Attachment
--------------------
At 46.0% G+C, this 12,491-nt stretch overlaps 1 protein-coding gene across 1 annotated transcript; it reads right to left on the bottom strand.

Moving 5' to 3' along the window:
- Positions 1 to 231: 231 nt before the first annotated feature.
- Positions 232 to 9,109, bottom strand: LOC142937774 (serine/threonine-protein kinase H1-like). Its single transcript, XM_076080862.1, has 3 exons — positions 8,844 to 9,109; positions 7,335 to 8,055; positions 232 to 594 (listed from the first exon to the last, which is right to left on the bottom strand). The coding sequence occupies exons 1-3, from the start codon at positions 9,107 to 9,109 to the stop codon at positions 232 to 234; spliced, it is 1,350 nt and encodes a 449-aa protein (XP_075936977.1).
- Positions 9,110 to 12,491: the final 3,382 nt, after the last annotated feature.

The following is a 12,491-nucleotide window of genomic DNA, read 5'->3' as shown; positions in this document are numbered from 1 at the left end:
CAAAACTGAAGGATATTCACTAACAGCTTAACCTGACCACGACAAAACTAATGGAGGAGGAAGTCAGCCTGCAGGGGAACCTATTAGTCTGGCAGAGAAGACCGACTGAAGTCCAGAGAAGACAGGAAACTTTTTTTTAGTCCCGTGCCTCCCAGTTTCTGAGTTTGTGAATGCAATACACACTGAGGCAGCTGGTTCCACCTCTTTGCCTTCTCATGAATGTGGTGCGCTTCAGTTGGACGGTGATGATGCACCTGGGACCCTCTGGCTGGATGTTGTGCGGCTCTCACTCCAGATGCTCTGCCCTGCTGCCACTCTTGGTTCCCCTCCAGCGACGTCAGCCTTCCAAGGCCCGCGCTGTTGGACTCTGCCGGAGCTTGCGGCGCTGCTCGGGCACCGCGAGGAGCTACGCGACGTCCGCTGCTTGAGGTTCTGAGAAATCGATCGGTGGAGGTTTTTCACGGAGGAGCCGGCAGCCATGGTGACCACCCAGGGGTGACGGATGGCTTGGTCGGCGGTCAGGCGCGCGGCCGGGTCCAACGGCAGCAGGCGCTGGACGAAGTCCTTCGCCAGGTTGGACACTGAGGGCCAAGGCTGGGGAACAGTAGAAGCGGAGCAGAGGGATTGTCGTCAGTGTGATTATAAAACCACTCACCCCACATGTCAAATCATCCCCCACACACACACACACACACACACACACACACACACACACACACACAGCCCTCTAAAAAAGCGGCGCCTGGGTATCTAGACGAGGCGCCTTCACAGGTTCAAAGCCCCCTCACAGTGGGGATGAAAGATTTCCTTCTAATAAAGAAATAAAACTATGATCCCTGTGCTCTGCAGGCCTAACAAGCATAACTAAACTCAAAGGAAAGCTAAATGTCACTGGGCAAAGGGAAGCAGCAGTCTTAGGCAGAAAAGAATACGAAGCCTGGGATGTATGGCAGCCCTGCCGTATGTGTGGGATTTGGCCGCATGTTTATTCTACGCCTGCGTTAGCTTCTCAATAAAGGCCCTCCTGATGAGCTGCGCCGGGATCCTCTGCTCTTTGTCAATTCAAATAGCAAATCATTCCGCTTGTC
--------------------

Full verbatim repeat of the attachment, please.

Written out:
At 46.0% G+C, this 12,491-nt stretch overlaps 1 protein-coding gene across 1 annotated transcript; it reads right to left on the bottom strand.

Moving 5' to 3' along the window:
- Positions 1 to 231: 231 nt before the first annotated feature.
- Positions 232 to 9,109, bottom strand: LOC142937774 (serine/threonine-protein kinase H1-like). Its single transcript, XM_076080862.1, has 3 exons — positions 8,844 to 9,109; positions 7,335 to 8,055; positions 232 to 594 (listed from the first exon to the last, which is right to left on the bottom strand). The coding sequence occupies exons 1-3, from the start codon at positions 9,107 to 9,109 to the stop codon at positions 232 to 234; spliced, it is 1,350 nt and encodes a 449-aa protein (XP_075936977.1).
- Positions 9,110 to 12,491: the final 3,382 nt, after the last annotated feature.

The following is a 12,491-nucleotide window of genomic DNA, read 5'->3' as shown; positions in this document are numbered from 1 at the left end:
CAAAACTGAAGGATATTCACTAACAGCTTAACCTGACCACGACAAAACTAATGGAGGAGGAAGTCAGCCTGCAGGGGAACCTATTAGTCTGGCAGAGAAGACCGACTGAAGTCCAGAGAAGACAGGAAACTTTTTTTTAGTCCCGTGCCTCCCAGTTTCTGAGTTTGTGAATGCAATACACACTGAGGCAGCTGGTTCCACCTCTTTGCCTTCTCATGAATGTGGTGCGCTTCAGTTGGACGGTGATGATGCACCTGGGACCCTCTGGCTGGATGTTGTGCGGCTCTCACTCCAGATGCTCTGCCCTGCTGCCACTCTTGGTTCCCCTCCAGCGACGTCAGCCTTCCAAGGCCCGCGCTGTTGGACTCTGCCGGAGCTTGCGGCGCTGCTCGGGCACCGCGAGGAGCTACGCGACGTCCGCTGCTTGAGGTTCTGAGAAATCGATCGGTGGAGGTTTTTCACGGAGGAGCCGGCAGCCATGGTGACCACCCAGGGGTGACGGATGGCTTGGTCGGCGGTCAGGCGCGCGGCCGGGTCCAACGGCAGCAGGCGCTGGACGAAGTCCTTCGCCAGGTTGGACACTGAGGGCCAAGGCTGGGGAACAGTAGAAGCGGAGCAGAGGGATTGTCGTCAGTGTGATTATAAAACCACTCACCCCACATGTCAAATCATCCCCCACACACACACACACACACACACACACACACACACACACACACACAGCCCTCTAAAAAAGCGGCGCCTGGGTATCTAGACGAGGCGCCTTCACAGGTTCAAAGCCCCCTCACAGTGGGGATGAAAGATTTCCTTCTAATAAAGAAATAAAACTATGATCCCTGTGCTCTGCAGGCCTAACAAGCATAACTAAACTCAAAGGAAAGCTAAATGTCACTGGGCAAAGGGAAGCAGCAGTCTTAGGCAGAAAAGAATACGAAGCCTGGGATGTATGGCAGCCCTGCCGTATGTGTGGGATTTGGCCGCATGTTTATTCTACGCCTGCGTTAGCTTCTCAATAAAGGCCCTCCTGATGAGCTGCGCCGGGATCCTCTGCTCTTTGTCAATTCAAATAGCAAATCATTCCGCTTGTC